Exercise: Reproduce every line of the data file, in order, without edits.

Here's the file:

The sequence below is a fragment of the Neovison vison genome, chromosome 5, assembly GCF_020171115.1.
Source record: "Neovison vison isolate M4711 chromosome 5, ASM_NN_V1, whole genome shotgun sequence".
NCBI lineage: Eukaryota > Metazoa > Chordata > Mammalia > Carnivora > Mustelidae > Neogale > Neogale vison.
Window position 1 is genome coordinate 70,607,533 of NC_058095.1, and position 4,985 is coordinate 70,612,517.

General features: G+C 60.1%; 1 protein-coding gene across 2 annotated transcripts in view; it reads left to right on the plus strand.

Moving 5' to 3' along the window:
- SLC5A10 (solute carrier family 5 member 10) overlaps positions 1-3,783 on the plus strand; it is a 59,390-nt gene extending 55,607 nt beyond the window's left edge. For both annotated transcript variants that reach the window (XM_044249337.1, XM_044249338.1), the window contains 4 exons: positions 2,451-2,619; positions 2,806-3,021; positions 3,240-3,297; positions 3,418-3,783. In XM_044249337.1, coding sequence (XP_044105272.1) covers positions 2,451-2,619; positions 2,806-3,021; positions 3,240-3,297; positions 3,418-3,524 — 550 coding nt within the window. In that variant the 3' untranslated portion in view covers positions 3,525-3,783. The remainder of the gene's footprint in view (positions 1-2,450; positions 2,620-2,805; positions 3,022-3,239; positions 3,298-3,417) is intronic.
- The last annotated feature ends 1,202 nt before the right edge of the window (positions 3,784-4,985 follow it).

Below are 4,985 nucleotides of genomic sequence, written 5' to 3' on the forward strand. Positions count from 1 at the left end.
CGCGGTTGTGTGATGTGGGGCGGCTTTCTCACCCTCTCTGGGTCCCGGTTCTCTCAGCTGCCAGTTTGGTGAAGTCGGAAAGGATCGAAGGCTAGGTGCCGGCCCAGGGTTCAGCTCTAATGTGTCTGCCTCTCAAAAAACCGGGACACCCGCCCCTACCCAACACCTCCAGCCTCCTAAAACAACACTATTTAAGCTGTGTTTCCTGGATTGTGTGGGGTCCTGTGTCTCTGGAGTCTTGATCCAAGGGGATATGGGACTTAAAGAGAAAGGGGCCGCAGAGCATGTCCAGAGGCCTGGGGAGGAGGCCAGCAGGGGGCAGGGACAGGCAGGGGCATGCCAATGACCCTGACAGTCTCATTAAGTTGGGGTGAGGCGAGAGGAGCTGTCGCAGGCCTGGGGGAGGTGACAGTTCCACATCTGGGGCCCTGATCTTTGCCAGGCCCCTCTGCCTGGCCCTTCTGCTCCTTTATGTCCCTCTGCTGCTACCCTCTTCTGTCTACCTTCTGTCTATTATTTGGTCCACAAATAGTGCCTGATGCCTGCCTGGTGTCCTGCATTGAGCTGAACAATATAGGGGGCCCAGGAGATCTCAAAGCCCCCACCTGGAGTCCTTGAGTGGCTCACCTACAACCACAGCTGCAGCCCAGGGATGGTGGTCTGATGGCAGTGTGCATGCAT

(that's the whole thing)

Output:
The sequence below is a fragment of the Neovison vison genome, chromosome 5, assembly GCF_020171115.1.
Source record: "Neovison vison isolate M4711 chromosome 5, ASM_NN_V1, whole genome shotgun sequence".
NCBI lineage: Eukaryota > Metazoa > Chordata > Mammalia > Carnivora > Mustelidae > Neogale > Neogale vison.
Window position 1 is genome coordinate 70,607,533 of NC_058095.1, and position 4,985 is coordinate 70,612,517.

General features: G+C 60.1%; 1 protein-coding gene across 2 annotated transcripts in view; it reads left to right on the plus strand.

Moving 5' to 3' along the window:
- SLC5A10 (solute carrier family 5 member 10) overlaps positions 1-3,783 on the plus strand; it is a 59,390-nt gene extending 55,607 nt beyond the window's left edge. For both annotated transcript variants that reach the window (XM_044249337.1, XM_044249338.1), the window contains 4 exons: positions 2,451-2,619; positions 2,806-3,021; positions 3,240-3,297; positions 3,418-3,783. In XM_044249337.1, coding sequence (XP_044105272.1) covers positions 2,451-2,619; positions 2,806-3,021; positions 3,240-3,297; positions 3,418-3,524 — 550 coding nt within the window. In that variant the 3' untranslated portion in view covers positions 3,525-3,783. The remainder of the gene's footprint in view (positions 1-2,450; positions 2,620-2,805; positions 3,022-3,239; positions 3,298-3,417) is intronic.
- The last annotated feature ends 1,202 nt before the right edge of the window (positions 3,784-4,985 follow it).

Below are 4,985 nucleotides of genomic sequence, written 5' to 3' on the forward strand. Positions count from 1 at the left end.
CGCGGTTGTGTGATGTGGGGCGGCTTTCTCACCCTCTCTGGGTCCCGGTTCTCTCAGCTGCCAGTTTGGTGAAGTCGGAAAGGATCGAAGGCTAGGTGCCGGCCCAGGGTTCAGCTCTAATGTGTCTGCCTCTCAAAAAACCGGGACACCCGCCCCTACCCAACACCTCCAGCCTCCTAAAACAACACTATTTAAGCTGTGTTTCCTGGATTGTGTGGGGTCCTGTGTCTCTGGAGTCTTGATCCAAGGGGATATGGGACTTAAAGAGAAAGGGGCCGCAGAGCATGTCCAGAGGCCTGGGGAGGAGGCCAGCAGGGGGCAGGGACAGGCAGGGGCATGCCAATGACCCTGACAGTCTCATTAAGTTGGGGTGAGGCGAGAGGAGCTGTCGCAGGCCTGGGGGAGGTGACAGTTCCACATCTGGGGCCCTGATCTTTGCCAGGCCCCTCTGCCTGGCCCTTCTGCTCCTTTATGTCCCTCTGCTGCTACCCTCTTCTGTCTACCTTCTGTCTATTATTTGGTCCACAAATAGTGCCTGATGCCTGCCTGGTGTCCTGCATTGAGCTGAACAATATAGGGGGCCCAGGAGATCTCAAAGCCCCCACCTGGAGTCCTTGAGTGGCTCACCTACAACCACAGCTGCAGCCCAGGGATGGTGGTCTGATGGCAGTGTGCATGCAT